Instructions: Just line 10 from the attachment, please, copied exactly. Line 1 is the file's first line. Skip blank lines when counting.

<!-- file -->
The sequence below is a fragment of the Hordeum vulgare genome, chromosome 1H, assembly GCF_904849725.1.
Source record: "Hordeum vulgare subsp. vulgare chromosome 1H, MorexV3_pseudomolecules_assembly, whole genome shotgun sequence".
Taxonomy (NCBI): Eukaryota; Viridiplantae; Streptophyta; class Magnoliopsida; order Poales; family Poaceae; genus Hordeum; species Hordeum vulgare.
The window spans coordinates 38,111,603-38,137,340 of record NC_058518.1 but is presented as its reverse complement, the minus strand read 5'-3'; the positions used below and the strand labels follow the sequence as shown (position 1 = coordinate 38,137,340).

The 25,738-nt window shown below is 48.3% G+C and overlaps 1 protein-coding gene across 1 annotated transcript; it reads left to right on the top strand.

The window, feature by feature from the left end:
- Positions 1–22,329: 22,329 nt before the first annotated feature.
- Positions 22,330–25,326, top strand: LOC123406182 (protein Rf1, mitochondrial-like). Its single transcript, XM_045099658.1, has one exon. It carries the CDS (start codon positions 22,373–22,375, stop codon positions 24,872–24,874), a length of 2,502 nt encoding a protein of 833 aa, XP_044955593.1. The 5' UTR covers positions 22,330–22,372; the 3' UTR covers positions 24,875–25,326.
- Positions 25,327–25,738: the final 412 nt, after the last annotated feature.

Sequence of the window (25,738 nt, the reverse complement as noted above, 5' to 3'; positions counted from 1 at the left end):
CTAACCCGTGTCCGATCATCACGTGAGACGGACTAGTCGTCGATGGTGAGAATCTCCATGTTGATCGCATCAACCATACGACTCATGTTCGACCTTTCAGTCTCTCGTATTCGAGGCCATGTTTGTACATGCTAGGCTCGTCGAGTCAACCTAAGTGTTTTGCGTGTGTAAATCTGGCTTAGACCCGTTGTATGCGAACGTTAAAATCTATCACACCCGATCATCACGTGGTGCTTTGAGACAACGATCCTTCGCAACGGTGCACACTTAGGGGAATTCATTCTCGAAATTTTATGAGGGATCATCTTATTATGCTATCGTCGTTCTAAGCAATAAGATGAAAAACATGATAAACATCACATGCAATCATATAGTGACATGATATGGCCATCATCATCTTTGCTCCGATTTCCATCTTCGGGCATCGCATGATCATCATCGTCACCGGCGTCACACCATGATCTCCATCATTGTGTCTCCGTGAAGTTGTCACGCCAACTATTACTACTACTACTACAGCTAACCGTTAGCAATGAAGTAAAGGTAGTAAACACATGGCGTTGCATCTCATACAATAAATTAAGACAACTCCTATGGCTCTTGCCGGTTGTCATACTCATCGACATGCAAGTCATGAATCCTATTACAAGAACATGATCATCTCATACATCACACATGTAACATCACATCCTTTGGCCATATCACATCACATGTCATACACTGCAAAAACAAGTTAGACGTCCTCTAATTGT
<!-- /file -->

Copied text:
Sequence of the window (25,738 nt, the reverse complement as noted above, 5' to 3'; positions counted from 1 at the left end):